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Whistler Film Festival brings culture to town

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For anyone who has only been in town a few years I can't stress enough what a desolate pit of mediocrity Whistler used to be as far as movies and film went. Back in the day we had three video stores (thankfully) but only one theatre with one screen that was prone to playing the same film twice a night for three weeks in a row. (I saw Jurassic Park six times because my buddy was an usher.)

Once a year the Best of Banff Mountain Film Festival would roll a selection of Mountain-themed flicks through town and that was pretty much it for culture. Forget about ever getting a chance to see something made in B.C. or a European film where the first three minutes of the movie is two chicks making out and then spitting on each other right after.

Thanks to the Whistler Film Festival, however, that European movie is finally here. Attenberg is a Greek film, and before you start pre-buying your tickets I should warn you the girl-on-girl kissing scene is not at all like you are imagining and, yes, it's subtitled.

And weird. Marina is a detached soul who's lost her mother and is on the verge of losing her father. She has only one friend, who is trying to teach her to open up (both literally and figuratively) and perhaps enjoy some human contact. Director Athina Rachel Tsangari, shooting both the scenery and industry of an isolated Greek seaside town, is a very patient filmmaker (probably too patient for most North American audiences) but Attenberg is an interesting character piece about human regression and the animal nature in all of us. Told in that cool/weird/sexy Euro style. It plays Dec 4 at the Village 8.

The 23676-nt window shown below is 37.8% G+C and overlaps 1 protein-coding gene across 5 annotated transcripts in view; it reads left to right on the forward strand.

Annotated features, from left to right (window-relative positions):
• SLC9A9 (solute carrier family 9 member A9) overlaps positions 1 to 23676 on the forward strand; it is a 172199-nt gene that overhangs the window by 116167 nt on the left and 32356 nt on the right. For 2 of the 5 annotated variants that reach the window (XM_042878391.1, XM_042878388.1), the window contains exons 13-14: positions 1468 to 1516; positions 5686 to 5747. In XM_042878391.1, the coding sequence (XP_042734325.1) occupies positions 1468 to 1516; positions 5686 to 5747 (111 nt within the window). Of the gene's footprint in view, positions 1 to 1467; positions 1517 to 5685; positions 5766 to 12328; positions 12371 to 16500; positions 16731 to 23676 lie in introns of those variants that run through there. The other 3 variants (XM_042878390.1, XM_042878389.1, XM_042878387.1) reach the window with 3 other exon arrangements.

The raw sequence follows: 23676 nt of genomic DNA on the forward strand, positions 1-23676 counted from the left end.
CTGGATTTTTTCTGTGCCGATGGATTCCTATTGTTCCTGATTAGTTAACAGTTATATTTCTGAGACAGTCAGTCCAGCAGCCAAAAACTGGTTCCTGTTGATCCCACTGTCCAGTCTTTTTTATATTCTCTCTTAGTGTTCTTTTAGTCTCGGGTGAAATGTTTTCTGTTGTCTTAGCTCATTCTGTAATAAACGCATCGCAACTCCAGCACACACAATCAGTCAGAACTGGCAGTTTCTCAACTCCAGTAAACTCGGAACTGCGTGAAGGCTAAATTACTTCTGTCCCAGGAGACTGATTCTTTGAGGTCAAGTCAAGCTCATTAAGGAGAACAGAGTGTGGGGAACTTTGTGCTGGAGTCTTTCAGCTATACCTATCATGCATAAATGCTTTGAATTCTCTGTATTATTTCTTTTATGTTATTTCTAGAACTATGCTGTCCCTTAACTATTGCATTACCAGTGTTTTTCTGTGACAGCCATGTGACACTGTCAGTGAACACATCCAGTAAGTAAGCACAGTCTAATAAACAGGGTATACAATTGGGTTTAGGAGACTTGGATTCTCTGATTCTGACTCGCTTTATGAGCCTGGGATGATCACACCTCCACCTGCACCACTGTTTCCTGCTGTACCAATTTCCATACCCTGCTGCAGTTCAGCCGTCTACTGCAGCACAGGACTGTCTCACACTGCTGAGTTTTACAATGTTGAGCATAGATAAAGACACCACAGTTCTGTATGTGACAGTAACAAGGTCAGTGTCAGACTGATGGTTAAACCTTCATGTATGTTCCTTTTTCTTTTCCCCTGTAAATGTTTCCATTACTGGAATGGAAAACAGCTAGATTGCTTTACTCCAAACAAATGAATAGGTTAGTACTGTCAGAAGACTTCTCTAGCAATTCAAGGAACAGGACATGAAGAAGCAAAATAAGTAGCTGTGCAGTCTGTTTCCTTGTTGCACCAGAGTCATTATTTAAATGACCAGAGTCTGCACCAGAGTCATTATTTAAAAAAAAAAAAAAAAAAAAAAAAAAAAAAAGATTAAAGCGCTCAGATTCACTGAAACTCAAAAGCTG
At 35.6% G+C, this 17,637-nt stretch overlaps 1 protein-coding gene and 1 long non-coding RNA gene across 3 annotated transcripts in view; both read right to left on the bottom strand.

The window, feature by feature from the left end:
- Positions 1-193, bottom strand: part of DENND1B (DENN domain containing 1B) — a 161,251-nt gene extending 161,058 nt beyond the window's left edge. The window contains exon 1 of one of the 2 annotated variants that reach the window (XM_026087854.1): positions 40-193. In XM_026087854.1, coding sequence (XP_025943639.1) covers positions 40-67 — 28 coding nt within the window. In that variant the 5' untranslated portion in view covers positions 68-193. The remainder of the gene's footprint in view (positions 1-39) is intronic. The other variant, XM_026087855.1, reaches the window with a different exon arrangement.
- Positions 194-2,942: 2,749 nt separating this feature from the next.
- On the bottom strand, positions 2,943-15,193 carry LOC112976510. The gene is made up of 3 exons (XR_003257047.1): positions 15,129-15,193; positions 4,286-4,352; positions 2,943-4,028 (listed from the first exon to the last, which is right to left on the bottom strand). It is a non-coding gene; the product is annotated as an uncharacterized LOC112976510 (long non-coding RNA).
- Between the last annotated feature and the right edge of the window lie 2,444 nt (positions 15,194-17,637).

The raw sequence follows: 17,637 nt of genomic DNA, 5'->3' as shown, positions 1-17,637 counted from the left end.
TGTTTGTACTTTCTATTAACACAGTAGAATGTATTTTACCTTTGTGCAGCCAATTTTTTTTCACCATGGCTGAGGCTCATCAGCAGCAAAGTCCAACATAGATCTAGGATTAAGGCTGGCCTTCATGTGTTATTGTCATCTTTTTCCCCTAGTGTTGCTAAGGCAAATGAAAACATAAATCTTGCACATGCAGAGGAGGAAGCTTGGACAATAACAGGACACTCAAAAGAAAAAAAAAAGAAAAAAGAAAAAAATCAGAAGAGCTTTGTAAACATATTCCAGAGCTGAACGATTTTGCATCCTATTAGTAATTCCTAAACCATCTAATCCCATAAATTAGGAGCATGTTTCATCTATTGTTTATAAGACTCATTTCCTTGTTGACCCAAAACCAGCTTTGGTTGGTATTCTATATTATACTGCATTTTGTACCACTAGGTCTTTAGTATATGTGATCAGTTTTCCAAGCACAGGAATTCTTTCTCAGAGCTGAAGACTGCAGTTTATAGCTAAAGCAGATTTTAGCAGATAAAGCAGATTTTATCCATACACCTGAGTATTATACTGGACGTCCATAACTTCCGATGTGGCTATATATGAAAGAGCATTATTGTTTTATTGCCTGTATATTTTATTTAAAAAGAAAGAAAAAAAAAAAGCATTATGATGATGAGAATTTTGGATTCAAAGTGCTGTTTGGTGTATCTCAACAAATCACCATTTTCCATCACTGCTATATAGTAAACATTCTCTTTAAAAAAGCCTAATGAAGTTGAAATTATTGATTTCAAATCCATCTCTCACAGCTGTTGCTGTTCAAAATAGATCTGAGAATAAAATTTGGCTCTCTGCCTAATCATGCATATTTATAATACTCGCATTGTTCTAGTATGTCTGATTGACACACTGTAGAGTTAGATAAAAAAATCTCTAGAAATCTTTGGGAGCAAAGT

The fantastic Village 8 is also hosting the world premier of a Vancouver film called Everything Louder than Everything Else made by Rob Leickner and Mona Mok. This one is about the trials and tribulations of a backroom indie recording studio with an uncertain future.

Everything Louder... meanders almost like Jazz. There is a forward driving rhythm but it takes a while to kick in. It's more of an insider's look at a specialized world and the crazy characters that inhabit it than a properly plotted narrative. I guess it's a comedy mostly but with music and valid points to make about the artistic process, integrity vs. profit, and which Pavement album is the best. Everything Louder... is not for everyone although musicians should enjoy it a lot. I'm just stoked to see a film come out of Vancouver that was made organically and not by a bunch of Yanks looking for a tax break. It plays Dec 2.

I mentioned the Banff Fest earlier and A Life Ascending just took the Best Mountain Culture Award there as well as the Audience Award. The film follows legendary ski guide Ruedi Beglinger as he recounts his life and love for the mountains, and deals with the aftermath of a 2003 avalanche that ripped into one of his ski groups and killed seven of his climbers and staff.

Ruedi is a real man of the mountains. He built his own B.C. alpine lodge by hand and is one of the most respected guides in the world. You don't need to have granola crumbs in the pockets of your puffy jacket to appreciate this amazing character and his thoughts on life, loss, risk and what it feels like to be out in the hills. A Life Ascending is also Canadian-made and a custom fit for a community like ours. It plays Dec 4 at Millenium Place.

Regaredless of taste, the Whistler Film Festival is about broadening our cinematic horizons. So be sure and watch some films this Dec. 2-5. Discuss them with your friends and then watch some more, because you don't want to live in the Whistler of old where every December we'd get three weeks of a Robin Williams kids' movie ( Hook in 1991, Toys in '92, Mrs Doubtfire in '93. Ugghhh!)

 

 

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